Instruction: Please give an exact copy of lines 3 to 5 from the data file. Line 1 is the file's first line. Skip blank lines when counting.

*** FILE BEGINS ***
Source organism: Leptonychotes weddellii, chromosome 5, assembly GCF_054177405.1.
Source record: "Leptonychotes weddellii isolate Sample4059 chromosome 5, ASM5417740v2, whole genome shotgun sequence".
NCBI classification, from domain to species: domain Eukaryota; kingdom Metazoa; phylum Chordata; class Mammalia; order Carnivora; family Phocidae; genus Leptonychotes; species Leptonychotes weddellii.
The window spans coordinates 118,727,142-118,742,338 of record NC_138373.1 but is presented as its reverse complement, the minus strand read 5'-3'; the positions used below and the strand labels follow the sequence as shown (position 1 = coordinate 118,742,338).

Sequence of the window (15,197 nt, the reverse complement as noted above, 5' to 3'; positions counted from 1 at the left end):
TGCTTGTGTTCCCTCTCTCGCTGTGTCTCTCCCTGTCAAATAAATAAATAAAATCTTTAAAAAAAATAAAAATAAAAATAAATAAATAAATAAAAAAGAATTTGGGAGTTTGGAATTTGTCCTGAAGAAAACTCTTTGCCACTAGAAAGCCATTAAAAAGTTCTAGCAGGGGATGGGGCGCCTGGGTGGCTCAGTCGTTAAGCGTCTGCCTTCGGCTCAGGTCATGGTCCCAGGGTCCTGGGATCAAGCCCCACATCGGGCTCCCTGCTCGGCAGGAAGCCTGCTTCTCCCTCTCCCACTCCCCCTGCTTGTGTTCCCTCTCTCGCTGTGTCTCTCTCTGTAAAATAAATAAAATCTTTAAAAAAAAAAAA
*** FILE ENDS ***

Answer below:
NCBI classification, from domain to species: domain Eukaryota; kingdom Metazoa; phylum Chordata; class Mammalia; order Carnivora; family Phocidae; genus Leptonychotes; species Leptonychotes weddellii.
The window spans coordinates 118,727,142-118,742,338 of record NC_138373.1 but is presented as its reverse complement, the minus strand read 5'-3'; the positions used below and the strand labels follow the sequence as shown (position 1 = coordinate 118,742,338).

Sequence of the window (15,197 nt, the reverse complement as noted above, 5' to 3'; positions counted from 1 at the left end):